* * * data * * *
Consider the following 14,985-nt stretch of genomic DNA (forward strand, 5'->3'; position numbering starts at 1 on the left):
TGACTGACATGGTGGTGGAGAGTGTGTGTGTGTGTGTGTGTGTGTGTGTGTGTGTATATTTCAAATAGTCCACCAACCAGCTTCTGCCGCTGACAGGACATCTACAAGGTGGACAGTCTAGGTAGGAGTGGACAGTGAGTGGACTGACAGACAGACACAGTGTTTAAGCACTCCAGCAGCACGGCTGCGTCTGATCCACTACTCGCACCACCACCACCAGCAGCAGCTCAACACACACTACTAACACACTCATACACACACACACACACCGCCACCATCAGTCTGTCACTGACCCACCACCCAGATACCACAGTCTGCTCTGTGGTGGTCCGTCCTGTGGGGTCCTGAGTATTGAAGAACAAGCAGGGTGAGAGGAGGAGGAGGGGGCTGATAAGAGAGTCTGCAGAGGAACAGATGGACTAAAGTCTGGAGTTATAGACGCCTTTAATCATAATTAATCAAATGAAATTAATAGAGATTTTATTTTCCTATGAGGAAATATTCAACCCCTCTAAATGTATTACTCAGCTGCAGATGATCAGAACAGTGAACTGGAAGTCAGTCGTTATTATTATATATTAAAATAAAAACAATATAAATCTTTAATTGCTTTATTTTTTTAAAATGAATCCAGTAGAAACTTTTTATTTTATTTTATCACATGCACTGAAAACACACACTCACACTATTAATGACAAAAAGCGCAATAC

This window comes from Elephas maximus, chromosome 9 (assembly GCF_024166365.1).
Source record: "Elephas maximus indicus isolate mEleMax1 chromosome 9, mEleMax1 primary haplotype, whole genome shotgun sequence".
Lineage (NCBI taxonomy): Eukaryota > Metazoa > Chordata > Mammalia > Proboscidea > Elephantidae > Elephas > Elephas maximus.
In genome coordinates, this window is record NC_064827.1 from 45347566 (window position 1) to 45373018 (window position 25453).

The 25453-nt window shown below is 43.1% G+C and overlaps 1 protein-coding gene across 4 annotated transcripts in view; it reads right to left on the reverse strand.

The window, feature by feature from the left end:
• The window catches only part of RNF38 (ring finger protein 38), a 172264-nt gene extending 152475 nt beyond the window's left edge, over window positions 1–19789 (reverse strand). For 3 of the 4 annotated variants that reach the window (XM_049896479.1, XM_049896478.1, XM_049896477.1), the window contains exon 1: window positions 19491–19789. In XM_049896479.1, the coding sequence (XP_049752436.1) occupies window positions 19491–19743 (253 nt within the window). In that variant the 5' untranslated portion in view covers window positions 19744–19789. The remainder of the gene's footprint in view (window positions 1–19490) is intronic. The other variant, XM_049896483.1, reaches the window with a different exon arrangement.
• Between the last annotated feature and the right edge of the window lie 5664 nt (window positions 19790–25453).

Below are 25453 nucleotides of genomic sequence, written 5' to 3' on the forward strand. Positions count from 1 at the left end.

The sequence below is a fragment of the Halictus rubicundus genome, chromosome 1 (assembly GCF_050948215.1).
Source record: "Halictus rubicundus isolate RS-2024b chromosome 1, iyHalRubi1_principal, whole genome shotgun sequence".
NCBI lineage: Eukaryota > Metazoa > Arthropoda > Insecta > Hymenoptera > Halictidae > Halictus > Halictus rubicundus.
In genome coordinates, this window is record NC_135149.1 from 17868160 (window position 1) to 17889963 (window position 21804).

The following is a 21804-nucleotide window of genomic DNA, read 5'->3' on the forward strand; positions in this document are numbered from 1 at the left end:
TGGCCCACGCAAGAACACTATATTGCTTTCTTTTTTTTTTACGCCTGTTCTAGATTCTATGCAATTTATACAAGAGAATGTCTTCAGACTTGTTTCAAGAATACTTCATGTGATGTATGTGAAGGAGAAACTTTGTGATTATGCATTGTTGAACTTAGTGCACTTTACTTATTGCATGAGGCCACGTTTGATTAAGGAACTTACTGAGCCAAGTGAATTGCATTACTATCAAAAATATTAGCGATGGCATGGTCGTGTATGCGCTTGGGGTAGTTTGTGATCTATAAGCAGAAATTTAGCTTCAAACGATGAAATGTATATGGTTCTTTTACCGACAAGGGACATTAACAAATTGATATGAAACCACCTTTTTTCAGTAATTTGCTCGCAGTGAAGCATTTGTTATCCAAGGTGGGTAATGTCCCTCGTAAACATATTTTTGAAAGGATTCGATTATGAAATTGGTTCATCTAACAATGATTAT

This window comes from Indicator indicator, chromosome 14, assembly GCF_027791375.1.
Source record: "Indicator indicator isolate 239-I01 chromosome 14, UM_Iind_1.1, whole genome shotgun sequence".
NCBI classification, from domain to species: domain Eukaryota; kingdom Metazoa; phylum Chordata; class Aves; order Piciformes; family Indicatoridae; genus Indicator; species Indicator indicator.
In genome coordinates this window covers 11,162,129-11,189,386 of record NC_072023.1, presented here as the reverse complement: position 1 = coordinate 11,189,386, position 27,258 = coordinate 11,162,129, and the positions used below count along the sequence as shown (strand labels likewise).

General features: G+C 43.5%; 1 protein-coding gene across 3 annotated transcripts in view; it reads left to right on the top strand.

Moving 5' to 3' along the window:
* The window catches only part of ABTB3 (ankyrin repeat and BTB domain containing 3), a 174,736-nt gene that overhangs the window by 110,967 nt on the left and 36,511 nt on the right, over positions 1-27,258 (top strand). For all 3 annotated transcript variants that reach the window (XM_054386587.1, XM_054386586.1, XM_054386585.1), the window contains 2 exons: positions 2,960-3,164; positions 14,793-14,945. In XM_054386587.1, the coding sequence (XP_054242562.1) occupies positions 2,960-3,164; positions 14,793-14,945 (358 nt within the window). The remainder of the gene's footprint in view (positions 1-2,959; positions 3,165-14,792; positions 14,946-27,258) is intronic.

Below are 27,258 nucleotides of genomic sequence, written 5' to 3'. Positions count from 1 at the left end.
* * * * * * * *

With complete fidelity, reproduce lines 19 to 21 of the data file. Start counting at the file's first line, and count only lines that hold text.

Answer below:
Source record: "Indicator indicator isolate 239-I01 chromosome 14, UM_Iind_1.1, whole genome shotgun sequence".
NCBI classification, from domain to species: domain Eukaryota; kingdom Metazoa; phylum Chordata; class Aves; order Piciformes; family Indicatoridae; genus Indicator; species Indicator indicator.
In genome coordinates this window covers 11,162,129-11,189,386 of record NC_072023.1, presented here as the reverse complement: position 1 = coordinate 11,189,386, position 27,258 = coordinate 11,162,129, and the positions used below count along the sequence as shown (strand labels likewise).